Join us tonight at 6pm EST on the VoiceAmerica Variety Channel! Last week you learned about the ancient Egyptian police force under the Ptolemies. This week, delve back a century before the Ptolemaic Dynasty to the city of Elephantine. There thrived a substantial Jewish population who maintained their own temple and left their own texts in Aramaic. When we think of societies where people of many different backgrounds coexist, often what comes to mind is a modern city like New York. But what would life have been like in an ancient metropolis with a multicultural society? Join our host and special guest Dr. Jitse Dijkstra, who has been involved in the excavations at Elephantine since 2001 as a member of the Swiss-German-Egyptian mission. Learn how historical texts and archaeological remains have been connected to better understand the ancient inhabitants of the island.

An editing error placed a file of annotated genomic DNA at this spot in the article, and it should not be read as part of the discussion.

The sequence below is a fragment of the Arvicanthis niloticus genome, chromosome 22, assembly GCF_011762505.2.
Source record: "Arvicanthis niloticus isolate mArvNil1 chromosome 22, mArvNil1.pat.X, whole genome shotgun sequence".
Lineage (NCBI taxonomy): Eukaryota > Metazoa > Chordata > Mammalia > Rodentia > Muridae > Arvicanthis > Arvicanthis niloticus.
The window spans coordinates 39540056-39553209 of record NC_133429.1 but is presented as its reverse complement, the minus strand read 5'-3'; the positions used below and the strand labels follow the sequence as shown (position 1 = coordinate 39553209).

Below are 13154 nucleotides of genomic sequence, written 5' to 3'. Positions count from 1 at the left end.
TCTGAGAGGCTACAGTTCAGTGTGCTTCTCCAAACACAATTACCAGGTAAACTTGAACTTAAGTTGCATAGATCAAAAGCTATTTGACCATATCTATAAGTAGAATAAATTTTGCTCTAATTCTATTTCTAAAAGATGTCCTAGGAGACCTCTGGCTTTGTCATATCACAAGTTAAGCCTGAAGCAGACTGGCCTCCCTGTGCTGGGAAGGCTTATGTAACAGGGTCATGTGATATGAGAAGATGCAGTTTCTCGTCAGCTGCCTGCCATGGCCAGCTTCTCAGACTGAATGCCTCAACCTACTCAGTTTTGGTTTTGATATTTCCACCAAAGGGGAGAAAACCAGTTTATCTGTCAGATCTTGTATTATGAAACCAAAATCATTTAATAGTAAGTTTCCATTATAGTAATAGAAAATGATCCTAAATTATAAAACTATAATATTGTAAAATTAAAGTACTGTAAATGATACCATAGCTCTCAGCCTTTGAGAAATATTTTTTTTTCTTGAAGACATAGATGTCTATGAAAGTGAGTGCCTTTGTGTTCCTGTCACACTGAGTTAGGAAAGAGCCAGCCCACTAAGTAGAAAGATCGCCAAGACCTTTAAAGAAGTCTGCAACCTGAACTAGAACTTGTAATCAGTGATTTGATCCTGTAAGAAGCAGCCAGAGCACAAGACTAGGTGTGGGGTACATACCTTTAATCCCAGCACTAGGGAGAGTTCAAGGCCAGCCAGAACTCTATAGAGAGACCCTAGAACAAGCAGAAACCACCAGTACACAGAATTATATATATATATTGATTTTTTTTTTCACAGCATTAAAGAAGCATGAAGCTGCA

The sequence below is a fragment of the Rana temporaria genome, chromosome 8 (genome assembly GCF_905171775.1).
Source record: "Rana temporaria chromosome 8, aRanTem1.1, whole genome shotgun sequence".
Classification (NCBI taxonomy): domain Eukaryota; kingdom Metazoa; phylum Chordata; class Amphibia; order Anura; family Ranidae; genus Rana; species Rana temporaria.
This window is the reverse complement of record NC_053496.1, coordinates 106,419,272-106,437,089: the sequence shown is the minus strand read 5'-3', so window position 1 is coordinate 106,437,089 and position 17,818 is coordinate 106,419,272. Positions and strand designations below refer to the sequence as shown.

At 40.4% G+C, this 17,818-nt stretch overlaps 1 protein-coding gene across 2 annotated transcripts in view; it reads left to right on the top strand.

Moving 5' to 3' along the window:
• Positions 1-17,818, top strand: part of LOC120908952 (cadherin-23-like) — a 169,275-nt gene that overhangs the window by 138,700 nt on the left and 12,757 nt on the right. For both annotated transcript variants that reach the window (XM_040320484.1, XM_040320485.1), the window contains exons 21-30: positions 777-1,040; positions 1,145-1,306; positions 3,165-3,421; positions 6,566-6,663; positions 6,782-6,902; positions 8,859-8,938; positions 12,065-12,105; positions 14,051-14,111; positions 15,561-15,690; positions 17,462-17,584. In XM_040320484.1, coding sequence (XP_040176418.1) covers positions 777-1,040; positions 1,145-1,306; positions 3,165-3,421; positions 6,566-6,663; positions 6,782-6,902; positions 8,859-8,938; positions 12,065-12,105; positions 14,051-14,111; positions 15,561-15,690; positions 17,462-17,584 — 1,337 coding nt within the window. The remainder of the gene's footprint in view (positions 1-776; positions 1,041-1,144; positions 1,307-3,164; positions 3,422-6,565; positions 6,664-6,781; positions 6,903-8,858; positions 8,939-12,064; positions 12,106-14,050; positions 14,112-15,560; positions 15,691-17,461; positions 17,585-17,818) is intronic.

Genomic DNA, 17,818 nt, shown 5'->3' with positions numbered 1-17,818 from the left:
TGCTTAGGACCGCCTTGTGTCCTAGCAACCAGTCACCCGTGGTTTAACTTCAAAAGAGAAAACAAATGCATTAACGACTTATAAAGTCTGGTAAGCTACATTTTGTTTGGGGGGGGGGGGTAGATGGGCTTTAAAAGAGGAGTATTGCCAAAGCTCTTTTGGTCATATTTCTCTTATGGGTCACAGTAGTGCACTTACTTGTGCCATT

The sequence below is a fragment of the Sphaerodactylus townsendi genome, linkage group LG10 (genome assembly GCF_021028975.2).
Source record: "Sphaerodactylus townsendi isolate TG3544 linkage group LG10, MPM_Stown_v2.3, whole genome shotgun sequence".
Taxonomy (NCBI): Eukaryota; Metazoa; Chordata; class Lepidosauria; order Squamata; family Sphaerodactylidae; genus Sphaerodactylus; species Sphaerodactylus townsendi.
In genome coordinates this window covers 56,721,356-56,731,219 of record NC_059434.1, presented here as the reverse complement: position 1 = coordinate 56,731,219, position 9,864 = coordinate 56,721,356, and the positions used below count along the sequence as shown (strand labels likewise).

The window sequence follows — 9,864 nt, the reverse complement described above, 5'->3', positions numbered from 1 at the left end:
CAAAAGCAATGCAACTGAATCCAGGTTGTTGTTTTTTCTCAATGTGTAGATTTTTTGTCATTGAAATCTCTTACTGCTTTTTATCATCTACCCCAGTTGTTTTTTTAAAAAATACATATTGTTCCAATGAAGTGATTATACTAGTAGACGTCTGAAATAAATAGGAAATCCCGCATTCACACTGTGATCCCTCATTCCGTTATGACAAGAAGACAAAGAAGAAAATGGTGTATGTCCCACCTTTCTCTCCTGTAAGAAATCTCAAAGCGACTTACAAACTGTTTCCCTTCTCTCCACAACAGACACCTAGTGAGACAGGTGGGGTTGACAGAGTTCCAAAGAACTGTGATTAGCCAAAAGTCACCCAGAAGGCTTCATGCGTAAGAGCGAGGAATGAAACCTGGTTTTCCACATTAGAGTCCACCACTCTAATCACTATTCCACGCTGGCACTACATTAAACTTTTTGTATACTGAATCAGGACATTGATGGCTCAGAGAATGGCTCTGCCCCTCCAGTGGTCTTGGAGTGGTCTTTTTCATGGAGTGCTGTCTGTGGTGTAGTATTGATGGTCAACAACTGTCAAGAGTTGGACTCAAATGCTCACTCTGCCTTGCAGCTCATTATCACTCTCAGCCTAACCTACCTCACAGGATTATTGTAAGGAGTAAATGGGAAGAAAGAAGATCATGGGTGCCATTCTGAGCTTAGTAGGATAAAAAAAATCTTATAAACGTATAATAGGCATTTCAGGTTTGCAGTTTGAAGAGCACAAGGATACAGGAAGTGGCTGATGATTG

Jitse Dijkstra's research centers round the question how religion became transformed in Late Antiquity. In order to answer this question, he focuses on the particular regional and local context of religious transformation rather than on the ideological and general story. Trained as a papyrologist but multidisciplinary in approach, his main interest is Late Antique Egypt. He is the author of a monograph on the religious transformation in the First Cataract region, southern Egypt, in particular at the island of Philae, and has just published a study of the graffiti in the temple of Isis at Aswan, where he has conducted field work from 2001 onwards.